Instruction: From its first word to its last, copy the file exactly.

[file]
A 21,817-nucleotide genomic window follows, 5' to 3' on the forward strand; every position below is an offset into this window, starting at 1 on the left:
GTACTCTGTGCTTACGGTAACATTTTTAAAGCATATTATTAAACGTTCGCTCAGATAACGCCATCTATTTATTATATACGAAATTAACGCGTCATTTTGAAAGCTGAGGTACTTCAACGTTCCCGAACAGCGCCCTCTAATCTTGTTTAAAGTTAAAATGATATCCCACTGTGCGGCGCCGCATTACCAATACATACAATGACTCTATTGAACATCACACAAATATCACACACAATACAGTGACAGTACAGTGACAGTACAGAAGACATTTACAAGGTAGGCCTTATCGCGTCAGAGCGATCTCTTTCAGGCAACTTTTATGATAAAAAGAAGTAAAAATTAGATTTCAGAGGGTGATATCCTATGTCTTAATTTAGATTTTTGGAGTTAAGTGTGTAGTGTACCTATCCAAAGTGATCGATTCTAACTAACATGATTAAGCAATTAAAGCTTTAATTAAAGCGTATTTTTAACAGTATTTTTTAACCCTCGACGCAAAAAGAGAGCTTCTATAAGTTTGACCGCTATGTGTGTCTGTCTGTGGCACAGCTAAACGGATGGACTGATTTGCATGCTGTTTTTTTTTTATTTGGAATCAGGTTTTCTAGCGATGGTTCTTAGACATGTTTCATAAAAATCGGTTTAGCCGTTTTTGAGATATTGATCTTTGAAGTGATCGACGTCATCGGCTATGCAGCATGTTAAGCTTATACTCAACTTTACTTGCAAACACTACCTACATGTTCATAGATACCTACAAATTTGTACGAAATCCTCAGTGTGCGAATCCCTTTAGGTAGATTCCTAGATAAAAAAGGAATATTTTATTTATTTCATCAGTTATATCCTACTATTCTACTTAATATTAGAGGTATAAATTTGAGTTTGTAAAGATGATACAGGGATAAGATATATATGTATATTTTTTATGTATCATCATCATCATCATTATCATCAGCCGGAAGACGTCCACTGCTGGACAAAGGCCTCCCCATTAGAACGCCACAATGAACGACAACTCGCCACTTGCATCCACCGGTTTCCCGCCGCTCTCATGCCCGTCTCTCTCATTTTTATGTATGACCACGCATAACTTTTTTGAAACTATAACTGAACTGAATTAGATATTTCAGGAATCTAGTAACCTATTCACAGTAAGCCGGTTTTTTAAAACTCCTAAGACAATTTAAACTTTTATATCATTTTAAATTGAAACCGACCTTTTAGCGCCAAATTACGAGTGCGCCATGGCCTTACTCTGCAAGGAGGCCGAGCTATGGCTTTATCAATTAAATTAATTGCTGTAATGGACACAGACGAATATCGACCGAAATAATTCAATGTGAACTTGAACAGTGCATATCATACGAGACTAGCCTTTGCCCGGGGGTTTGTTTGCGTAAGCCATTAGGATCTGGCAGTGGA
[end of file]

A 21,817-nucleotide genomic window follows, 5' to 3' on the forward strand; every position below is an offset into this window, starting at 1 on the left:
GTACTCTGTGCTTACGGTAACATTTTTAAAGCATATTATTAAACGTTCGCTCAGATAACGCCATCTATTTATTATATACGAAATTAACGCGTCATTTTGAAAGCTGAGGTACTTCAACGTTCCCGAACAGCGCCCTCTAATCTTGTTTAAAGTTAAAATGATATCCCACTGTGCGGCGCCGCATTACCAATACATACAATGACTCTATTGAACATCACACAAATATCACACACAATACAGTGACAGTACAGTGACAGTACAGAAGACATTTACAAGGTAGGCCTTATCGCGTCAGAGCGATCTCTTTCAGGCAACTTTTATGATAAAAAGAAGTAAAAATTAGATTTCAGAGGGTGATATCCTATGTCTTAATTTAGATTTTTGGAGTTAAGTGTGTAGTGTACCTATCCAAAGTGATCGATTCTAACTAACATGATTAAGCAATTAAAGCTTTAATTAAAGCGTATTTTTAACAGTATTTTTTAACCCTCGACGCAAAAAGAGAGCTTCTATAAGTTTGACCGCTATGTGTGTCTGTCTGTGGCACAGCTAAACGGATGGACTGATTTGCATGCTGTTTTTTTTTTATTTGGAATCAGGTTTTCTAGCGATGGTTCTTAGACATGTTTCATAAAAATCGGTTTAGCCGTTTTTGAGATATTGATCTTTGAAGTGATCGACGTCATCGGCTATGCAGCATGTTAAGCTTATACTCAACTTTACTTGCAAACACTACCTACATGTTCATAGATACCTACAAATTTGTACGAAATCCTCAGTGTGCGAATCCCTTTAGGTAGATTCCTAGATAAAAAAGGAATATTTTATTTATTTCATCAGTTATATCCTACTATTCTACTTAATATTAGAGGTATAAATTTGAGTTTGTAAAGATGATACAGGGATAAGATATATATGTATATTTTTTATGTATCATCATCATCATCATTATCATCAGCCGGAAGACGTCCACTGCTGGACAAAGGCCTCCCCATTAGAACGCCACAATGAACGACAACTCGCCACTTGCATCCACCGGTTTCCCGCCGCTCTCATGCCCGTCTCTCTCATTTTTATGTATGACCACGCATAACTTTTTTGAAACTATAACTGAACTGAATTAGATATTTCAGGAATCTAGTAACCTATTCACAGTAAGCCGGTTTTTTAAAACTCCTAAGACAATTTAAACTTTTATATCATTTTAAATTGAAACCGACCTTTTAGCGCCAAATTACGAGTGCGCCATGGCCTTACTCTGCAAGGAGGCCGAGCTATGGCTTTATCAATTAAATTAATTGCTGTAATGGACACAGACGAATATCGACCGAAATAATTCAATGTGAACTTGAACAGTGCATATCATACGAGACTAGCCTTTGCCCGGGGGTTTGTTTGCGTAAGCCATTAGGATCTGGCAGTGGA